Oct. 4 (UPI) — Voters in the Pacific territory of New Caledonia rejected a bid for independence from France Sunday in a second referendum on the issue.
Results shared by New Caledonia’s High Commission showed that 53.26% of voters chose to reject independence from France while 46.74% voted in favor of independence amid high turnout at 85.64%.
French President Emmanuel Macron on Sunday said he “felt humility” following the referendum adding that he welcomed the result.
“The Caledonians have confirmed their wish to keep New Caledonia in France. It is a mark of confidence in the republic,” Macron wrote on Twitter. “I also hear the voices of those who are motivated by the desire for independence. We will all together build the New Caledonia of tomorrow.”
Sunday’s vote was part of the 1998 Noumea Accord, which promised to grant power to New Caledonia and its Indigenous Kanak population.
Voters also rejected independence during the first referendum in 2018, with 56.4 electing to remain part of France. Kanaks also boycotted an earlier referendum in 1987, citing unfair terms for voter eligibility.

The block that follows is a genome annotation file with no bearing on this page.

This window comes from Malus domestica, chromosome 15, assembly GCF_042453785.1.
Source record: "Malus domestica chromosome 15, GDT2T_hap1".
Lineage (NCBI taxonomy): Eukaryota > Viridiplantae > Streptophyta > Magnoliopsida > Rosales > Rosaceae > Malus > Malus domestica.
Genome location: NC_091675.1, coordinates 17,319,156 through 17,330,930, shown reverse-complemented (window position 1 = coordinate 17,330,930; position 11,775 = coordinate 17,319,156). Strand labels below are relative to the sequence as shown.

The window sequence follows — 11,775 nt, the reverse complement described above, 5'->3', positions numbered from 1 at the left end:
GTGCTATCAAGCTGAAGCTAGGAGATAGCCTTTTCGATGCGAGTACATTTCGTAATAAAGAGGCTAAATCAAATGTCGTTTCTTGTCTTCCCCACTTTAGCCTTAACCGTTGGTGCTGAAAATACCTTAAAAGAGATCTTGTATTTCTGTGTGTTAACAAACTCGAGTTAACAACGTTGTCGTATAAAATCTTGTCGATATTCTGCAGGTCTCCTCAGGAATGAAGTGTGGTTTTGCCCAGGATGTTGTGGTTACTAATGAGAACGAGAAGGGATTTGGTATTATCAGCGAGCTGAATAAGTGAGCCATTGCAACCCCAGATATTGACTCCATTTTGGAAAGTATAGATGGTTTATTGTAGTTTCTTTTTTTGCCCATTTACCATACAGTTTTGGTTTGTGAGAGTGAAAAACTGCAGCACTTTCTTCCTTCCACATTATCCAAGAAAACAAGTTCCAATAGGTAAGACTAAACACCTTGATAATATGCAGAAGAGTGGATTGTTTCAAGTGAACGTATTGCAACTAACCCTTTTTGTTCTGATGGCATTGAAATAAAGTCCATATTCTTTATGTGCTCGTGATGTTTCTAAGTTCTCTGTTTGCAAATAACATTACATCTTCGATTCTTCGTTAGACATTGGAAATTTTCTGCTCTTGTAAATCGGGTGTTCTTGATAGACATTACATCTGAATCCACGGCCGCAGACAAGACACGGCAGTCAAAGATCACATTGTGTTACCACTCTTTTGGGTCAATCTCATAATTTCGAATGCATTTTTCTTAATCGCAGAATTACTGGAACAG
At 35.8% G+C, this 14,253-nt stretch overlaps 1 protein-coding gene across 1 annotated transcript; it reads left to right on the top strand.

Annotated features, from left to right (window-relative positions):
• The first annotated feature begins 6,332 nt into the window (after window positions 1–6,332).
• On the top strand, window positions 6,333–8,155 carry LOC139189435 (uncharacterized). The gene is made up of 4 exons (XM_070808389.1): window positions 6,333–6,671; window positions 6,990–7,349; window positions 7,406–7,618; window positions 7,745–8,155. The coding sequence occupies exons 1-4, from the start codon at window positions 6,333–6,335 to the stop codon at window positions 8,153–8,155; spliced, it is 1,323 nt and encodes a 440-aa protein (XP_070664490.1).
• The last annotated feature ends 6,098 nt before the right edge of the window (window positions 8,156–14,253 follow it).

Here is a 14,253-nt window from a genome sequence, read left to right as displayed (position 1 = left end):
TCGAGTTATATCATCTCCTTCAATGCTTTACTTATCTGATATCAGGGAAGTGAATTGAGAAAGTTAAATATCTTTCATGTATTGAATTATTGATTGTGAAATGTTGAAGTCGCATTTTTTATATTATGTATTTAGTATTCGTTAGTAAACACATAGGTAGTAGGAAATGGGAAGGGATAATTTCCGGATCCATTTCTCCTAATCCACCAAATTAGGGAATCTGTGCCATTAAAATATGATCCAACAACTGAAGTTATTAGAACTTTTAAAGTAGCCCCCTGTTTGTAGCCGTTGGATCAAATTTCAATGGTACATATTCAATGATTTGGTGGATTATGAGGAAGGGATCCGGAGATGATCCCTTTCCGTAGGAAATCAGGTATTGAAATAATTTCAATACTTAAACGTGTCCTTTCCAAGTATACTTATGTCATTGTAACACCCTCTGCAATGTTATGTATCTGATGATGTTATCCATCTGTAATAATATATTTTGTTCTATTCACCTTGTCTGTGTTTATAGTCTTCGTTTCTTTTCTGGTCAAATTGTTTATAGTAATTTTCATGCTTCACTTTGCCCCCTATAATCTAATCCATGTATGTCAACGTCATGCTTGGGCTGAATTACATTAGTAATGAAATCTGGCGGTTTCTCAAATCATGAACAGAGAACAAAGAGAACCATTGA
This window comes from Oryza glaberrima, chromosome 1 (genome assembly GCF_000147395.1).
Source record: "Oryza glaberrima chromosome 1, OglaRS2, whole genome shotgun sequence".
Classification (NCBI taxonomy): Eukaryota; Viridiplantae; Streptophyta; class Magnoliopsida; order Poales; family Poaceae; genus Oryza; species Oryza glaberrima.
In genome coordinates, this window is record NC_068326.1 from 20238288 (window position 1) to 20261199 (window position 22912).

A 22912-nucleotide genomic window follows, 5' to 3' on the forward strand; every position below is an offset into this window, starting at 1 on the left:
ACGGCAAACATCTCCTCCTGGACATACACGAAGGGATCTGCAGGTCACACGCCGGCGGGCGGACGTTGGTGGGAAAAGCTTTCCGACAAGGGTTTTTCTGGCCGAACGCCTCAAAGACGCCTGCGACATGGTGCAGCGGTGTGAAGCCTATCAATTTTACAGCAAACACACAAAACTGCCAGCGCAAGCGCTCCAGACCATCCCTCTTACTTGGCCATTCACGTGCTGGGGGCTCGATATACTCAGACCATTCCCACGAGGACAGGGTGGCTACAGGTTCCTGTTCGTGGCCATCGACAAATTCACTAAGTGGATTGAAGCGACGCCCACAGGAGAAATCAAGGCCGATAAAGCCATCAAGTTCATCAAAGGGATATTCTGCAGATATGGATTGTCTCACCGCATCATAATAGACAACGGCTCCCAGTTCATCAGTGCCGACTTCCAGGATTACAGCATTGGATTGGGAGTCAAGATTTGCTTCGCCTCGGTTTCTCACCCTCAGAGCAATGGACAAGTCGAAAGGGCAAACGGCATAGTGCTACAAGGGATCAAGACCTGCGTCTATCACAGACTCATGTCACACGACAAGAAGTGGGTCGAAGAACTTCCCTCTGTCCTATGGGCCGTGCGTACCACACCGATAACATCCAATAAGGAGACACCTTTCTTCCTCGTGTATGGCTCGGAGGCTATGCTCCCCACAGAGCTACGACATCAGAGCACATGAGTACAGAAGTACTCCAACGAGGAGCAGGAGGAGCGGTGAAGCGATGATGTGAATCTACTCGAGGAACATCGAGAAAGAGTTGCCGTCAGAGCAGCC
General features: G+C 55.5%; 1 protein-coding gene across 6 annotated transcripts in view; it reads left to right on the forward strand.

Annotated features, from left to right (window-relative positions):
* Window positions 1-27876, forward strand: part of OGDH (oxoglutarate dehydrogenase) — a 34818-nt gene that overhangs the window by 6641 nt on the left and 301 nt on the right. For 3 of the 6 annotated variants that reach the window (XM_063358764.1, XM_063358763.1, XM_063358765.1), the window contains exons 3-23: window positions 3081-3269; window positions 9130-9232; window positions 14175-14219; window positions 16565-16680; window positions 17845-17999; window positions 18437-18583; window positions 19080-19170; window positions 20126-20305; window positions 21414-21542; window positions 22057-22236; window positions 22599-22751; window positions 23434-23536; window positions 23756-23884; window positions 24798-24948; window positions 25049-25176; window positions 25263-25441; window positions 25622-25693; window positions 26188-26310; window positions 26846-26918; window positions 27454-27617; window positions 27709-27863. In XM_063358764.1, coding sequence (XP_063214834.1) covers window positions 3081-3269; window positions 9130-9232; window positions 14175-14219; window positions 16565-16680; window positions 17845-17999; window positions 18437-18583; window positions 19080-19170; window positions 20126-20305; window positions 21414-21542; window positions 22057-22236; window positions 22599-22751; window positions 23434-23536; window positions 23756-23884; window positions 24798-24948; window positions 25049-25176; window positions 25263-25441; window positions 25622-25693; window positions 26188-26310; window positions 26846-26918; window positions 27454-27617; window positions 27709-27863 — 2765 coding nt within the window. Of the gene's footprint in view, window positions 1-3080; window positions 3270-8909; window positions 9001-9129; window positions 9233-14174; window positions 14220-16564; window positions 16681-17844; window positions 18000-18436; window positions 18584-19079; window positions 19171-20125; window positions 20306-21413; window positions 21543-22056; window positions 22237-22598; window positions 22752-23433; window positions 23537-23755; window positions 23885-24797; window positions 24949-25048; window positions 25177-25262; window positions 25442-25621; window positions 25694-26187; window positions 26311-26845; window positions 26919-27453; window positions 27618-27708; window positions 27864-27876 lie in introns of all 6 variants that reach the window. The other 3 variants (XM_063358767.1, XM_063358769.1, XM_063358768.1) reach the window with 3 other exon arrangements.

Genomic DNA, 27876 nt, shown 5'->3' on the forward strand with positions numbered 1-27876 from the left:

Another referendum can be held in 2022 and French Prime Minister Jean Castex on Sunday said the French government would support efforts toward independence.
Castex said the government said the French government sends “a message of deep respect” to those who voted for independence, assuring the government “will remain true to its word: in accordance with the Noumea agreement it will respect the choice of elected Caledonians to request, or not, a third referendum.”